South Sudan is involved in the fight against the Ugandan rebel movement The Lord’s Resistance Army (LRA) moving across the country’s borders in the region. Uganda, South Sudan and several other countries have since 2010 formed brigades to jointly fight the LRA. The effort is coordinated by the African Union (AU). During the South Sudanese civil war in 2013–2015, the government side was assisted by Ugandan soldiers in the fight against rebels led by Riek Machar (see Current Policy). Ugandan troops were withdrawn as part of the 2015 peace treaty.
Other important relationships
South Sudan was quickly accepted into the UN as the World Organization’s 193rd member country and could shortly afterwards also be joined by the African Union (AU) and the regional cooperation organization Igad (The Intergovernmental Authority on Development). In April 2012, the country also gained membership in the International Monetary Fund (IMF) and the World Bank. In March 2016, South Sudan was admitted to the East African Community EAC.
Relations with the UN deteriorated drastically during the civil war, when the World Organization accused the government side (and the rebels) of gross human rights violations. When the government in Juba responded in June 2015 to expel a high-ranking UN envoy, South Sudan’s international isolation increased after the deportation was condemned by, for example, the EU, the US and UN chief Ban Ki-Moon. In July of that year, a unanimous Security Council imposed sanctions on three commanders on each side of the war. In July 2018, the UN Security Council introduced a weapons embargo on South Sudan, until May 2019, as well as targeted sanctions on two senior military commanders (see Calendar). The UN sanctions and arms embargo were extended in May 2019 and in May 2020 and are now valid until May 2021.
The United States has long been one of South Sudan’s most important bilateral partners, even before the country became independent. The United States is the country’s largest donor. During the Civil War, the Washington government imposed sanctions on about ten leaders on both sides of the conflict. That meant a ban on entry and frozen assets in the US for them. When the government in Juba accused the United States of intervening in this country’s internal affairs, relations between them deteriorated. The EU has also introduced similar sanctions, as well as arms embargo on South Sudan.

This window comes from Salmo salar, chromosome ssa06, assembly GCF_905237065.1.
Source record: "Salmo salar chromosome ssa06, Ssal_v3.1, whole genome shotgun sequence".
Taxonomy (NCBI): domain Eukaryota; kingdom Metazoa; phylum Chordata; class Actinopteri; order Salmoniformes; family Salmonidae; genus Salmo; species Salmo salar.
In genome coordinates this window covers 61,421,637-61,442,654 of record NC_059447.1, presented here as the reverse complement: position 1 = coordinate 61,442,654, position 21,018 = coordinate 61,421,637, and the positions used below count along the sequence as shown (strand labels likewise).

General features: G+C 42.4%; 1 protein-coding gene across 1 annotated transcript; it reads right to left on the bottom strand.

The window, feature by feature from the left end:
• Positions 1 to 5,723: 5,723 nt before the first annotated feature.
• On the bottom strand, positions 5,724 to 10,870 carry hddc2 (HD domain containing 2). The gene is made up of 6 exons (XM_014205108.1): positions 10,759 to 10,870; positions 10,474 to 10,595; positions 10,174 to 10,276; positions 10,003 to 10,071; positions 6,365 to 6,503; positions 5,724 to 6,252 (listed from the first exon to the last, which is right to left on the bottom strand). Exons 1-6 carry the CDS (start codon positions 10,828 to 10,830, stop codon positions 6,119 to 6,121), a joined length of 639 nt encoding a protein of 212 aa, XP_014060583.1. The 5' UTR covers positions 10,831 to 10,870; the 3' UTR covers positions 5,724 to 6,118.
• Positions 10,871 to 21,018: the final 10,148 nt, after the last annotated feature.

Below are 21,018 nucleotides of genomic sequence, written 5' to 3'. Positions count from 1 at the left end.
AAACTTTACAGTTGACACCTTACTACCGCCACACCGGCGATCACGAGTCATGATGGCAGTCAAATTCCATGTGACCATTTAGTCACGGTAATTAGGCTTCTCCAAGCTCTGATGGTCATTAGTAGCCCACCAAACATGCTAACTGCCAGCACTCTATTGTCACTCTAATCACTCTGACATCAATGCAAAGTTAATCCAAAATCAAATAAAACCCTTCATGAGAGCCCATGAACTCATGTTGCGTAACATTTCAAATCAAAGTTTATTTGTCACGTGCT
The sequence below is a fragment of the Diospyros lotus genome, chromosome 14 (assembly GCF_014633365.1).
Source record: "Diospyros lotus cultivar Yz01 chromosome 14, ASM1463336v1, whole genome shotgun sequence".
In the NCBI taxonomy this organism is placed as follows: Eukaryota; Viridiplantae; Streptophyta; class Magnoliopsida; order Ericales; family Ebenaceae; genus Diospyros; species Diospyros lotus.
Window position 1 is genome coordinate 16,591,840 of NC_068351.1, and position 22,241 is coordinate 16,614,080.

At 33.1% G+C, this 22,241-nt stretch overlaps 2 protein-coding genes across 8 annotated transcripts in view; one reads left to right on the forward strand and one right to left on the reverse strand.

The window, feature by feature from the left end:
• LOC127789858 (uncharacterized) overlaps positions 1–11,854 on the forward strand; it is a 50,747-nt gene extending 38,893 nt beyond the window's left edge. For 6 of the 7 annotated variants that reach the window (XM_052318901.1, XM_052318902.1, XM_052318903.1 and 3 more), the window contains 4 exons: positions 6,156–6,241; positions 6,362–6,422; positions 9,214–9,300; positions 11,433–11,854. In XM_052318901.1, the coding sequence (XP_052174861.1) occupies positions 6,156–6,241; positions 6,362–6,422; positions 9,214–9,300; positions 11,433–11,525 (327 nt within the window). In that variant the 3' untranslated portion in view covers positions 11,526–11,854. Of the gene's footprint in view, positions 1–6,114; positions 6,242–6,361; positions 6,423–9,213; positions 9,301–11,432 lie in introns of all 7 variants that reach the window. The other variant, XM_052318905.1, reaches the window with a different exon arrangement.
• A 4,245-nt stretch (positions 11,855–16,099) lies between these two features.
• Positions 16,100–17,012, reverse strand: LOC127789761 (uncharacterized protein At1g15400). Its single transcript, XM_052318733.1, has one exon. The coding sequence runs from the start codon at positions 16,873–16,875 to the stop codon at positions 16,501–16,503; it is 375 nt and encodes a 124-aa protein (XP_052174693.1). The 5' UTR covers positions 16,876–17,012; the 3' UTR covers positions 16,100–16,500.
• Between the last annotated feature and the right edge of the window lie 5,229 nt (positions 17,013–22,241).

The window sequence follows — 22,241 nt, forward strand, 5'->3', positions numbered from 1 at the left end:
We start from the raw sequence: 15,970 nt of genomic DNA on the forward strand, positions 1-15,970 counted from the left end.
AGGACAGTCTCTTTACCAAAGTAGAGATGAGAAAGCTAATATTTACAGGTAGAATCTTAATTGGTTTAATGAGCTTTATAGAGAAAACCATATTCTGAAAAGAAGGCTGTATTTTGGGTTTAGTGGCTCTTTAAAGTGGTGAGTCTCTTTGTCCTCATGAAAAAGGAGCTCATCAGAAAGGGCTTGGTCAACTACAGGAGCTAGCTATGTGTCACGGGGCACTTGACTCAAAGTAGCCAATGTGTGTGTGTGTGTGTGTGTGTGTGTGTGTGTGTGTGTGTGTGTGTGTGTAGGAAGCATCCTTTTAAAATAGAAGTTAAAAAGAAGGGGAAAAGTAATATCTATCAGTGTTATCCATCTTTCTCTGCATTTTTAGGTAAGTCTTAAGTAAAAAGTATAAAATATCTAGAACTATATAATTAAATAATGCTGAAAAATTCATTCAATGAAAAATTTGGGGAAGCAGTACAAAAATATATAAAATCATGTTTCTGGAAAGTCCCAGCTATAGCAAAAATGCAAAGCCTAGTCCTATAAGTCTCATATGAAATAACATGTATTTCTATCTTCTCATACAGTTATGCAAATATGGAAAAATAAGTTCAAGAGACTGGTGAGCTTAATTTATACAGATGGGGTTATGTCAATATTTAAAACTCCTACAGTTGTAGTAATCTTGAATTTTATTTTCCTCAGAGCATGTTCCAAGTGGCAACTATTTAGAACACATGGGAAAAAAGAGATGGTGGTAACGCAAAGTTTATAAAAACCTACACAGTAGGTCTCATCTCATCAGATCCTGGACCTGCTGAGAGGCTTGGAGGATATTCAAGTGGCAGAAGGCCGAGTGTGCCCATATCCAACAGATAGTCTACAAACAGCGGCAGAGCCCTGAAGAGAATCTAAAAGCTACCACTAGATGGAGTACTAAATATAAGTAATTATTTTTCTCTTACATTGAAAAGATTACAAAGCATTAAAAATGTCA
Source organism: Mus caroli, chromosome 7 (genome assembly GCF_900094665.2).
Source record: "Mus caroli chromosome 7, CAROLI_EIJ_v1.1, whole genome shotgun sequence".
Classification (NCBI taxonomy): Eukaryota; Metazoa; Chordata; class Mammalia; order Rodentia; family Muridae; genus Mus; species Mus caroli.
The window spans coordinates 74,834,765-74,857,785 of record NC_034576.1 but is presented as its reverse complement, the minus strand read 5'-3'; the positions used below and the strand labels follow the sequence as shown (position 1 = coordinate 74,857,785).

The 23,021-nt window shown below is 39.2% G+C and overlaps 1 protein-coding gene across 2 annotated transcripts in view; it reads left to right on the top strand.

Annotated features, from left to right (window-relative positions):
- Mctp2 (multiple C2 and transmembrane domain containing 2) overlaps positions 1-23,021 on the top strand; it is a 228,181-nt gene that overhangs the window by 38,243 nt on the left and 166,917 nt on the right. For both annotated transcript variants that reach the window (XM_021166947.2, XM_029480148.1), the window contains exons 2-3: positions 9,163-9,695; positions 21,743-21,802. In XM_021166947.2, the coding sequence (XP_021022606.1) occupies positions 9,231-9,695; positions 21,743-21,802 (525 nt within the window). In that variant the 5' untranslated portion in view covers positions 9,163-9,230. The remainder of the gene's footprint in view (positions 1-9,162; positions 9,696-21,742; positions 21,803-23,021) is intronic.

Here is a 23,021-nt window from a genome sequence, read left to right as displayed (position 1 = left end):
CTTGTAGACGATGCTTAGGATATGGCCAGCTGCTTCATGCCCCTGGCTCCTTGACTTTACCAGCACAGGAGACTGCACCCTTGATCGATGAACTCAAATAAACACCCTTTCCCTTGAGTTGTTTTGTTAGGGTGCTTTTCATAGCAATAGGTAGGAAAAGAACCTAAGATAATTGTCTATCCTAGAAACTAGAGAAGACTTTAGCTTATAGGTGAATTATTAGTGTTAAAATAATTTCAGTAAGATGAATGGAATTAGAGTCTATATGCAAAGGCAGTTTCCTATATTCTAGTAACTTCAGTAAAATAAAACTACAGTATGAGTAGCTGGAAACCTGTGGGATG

China was early to recognize South Sudan, despite the fact that it is a close ally of Sudan. There is a Chinese consulate in Juba and several Chinese oil companies operate in the country. In 2014, reports came that China provided military support to the government side in the civil war and in early 2015 a Chinese troop arrived to join the UN peacekeeping UN force (see below).
Israel was among the first countries to recognize South Sudan, which has been in contact with Israelis since the late 1960s. Relations have their basis in a common interest in defending themselves against Arab enemies.
In connection with the independence, the old liberation movement SPLM’s military branch SPLA was formally transformed into South Sudan’s national repository force. In 2014, the army consisted of 185,000 soldiers. An air force and a marine force are said to be under construction.
The UN force that, until 2011, monitored that the 2005 peace treaty was respected, was transformed after South Sudan’s independence into a new peacekeeping force, called Unmiss (UN Mission in South Sudan). Its task was from the beginning to support the new government, strengthen peace and prevent a return to war. During the civil war, however, the task of the force was primarily to try to protect the civilian population, which in the tens of thousands (at most around 125,000) took refuge in UN offices around the country. It was originally intended that Unmiss should consist of a maximum of 7,000 soldiers as well as 900 police officers and a “suitable number” of civilian experts. During the civil war, however, the size of the UN force nearly doubled to just over 12,500 men.
FACTS – DEFENSE
Army: 185,000 men (2017)
Military expenditure’s share of GDP: 2.0 percent (2017)
Military spending’s share of the state budget: 7.4 percent (2017)